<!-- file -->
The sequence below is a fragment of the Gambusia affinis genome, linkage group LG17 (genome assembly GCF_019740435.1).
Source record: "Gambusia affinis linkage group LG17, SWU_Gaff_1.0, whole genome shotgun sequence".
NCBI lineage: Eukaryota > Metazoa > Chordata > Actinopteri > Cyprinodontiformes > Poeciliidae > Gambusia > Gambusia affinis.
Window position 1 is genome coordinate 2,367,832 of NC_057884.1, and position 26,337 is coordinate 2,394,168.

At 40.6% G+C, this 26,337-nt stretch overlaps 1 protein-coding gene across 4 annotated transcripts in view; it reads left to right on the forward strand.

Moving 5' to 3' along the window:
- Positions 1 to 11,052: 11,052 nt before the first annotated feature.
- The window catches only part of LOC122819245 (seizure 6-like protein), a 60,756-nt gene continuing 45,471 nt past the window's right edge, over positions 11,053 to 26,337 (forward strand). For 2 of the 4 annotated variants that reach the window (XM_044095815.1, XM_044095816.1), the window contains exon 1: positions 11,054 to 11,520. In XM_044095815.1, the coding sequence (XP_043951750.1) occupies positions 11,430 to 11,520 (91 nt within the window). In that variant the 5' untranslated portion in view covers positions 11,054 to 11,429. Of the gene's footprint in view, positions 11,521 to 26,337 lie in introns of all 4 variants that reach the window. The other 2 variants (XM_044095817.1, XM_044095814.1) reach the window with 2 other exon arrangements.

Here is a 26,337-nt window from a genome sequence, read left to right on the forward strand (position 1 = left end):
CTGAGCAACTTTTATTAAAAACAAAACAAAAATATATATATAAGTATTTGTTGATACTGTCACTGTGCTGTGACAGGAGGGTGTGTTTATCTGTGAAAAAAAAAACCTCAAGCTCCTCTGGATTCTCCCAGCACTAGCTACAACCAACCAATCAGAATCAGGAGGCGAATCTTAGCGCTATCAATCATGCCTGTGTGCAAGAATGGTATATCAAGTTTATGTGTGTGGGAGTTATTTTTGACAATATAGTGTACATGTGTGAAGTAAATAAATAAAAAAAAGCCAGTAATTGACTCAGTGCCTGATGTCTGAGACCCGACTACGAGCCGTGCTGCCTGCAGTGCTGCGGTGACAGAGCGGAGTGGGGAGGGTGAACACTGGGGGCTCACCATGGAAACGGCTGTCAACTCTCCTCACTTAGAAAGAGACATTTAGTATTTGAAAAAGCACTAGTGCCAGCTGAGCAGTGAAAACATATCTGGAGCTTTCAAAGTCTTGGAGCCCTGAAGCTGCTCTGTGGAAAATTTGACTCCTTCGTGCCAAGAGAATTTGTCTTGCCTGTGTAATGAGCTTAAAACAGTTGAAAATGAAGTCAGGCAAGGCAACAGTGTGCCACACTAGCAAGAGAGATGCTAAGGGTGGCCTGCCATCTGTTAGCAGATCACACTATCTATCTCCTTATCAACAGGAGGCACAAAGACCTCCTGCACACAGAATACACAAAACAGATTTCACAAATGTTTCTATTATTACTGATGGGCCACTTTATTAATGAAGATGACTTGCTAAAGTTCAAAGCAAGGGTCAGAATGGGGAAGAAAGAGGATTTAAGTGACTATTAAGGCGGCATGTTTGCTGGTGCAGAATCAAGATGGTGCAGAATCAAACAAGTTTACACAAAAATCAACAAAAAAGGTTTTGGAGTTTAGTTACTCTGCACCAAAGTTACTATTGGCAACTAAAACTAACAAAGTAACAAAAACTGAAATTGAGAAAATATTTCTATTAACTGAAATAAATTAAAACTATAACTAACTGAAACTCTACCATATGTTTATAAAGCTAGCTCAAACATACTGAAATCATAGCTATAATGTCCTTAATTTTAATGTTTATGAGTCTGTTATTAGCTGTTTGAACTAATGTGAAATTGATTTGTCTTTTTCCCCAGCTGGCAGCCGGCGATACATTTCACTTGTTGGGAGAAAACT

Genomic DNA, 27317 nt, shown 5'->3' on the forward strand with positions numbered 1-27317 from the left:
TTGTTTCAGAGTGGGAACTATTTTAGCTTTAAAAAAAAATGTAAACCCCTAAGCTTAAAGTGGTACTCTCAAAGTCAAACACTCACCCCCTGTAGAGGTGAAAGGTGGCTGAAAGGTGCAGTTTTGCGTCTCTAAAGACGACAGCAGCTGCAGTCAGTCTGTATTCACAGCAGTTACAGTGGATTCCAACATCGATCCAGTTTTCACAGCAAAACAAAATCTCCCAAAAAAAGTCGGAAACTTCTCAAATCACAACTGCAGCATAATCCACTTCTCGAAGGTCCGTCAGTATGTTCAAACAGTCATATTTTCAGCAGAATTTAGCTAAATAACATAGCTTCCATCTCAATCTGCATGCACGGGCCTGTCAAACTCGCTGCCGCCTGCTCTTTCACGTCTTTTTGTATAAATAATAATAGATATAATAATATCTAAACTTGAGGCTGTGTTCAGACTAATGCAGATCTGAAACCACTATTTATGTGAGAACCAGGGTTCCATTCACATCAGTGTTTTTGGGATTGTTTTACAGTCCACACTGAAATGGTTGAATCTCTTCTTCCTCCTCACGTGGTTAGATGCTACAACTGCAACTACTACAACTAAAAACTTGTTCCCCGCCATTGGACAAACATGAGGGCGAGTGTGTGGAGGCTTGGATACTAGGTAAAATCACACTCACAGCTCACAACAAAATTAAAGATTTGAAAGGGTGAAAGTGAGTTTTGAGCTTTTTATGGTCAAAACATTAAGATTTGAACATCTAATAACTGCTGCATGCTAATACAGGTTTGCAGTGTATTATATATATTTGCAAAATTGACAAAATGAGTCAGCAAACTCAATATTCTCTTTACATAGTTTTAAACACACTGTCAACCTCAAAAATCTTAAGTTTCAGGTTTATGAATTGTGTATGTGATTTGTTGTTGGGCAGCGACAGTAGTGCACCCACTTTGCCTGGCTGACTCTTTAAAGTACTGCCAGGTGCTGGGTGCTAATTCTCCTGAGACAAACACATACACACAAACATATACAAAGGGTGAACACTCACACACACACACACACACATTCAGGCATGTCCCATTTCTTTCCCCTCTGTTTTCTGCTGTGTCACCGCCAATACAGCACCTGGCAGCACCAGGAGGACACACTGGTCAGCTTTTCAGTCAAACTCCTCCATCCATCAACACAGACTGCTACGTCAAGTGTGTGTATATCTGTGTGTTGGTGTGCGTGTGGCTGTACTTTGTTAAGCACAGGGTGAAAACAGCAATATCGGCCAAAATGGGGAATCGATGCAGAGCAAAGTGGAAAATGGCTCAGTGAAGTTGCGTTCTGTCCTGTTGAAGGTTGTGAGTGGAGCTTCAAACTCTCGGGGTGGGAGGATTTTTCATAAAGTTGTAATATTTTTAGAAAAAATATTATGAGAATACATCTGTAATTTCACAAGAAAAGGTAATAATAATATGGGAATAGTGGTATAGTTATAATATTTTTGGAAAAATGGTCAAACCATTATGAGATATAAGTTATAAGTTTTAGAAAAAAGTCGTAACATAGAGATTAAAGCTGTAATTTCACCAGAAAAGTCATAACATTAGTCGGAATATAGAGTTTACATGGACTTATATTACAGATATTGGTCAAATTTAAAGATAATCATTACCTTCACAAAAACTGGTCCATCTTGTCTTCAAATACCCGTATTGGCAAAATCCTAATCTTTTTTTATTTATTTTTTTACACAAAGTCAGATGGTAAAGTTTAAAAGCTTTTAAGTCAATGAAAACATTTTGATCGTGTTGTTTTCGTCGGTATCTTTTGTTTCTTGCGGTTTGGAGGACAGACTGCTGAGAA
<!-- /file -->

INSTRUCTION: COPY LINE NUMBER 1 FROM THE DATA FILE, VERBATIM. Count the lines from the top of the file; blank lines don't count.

The sequence below is a fragment of the Gambusia affinis genome, linkage group LG17 (genome assembly GCF_019740435.1).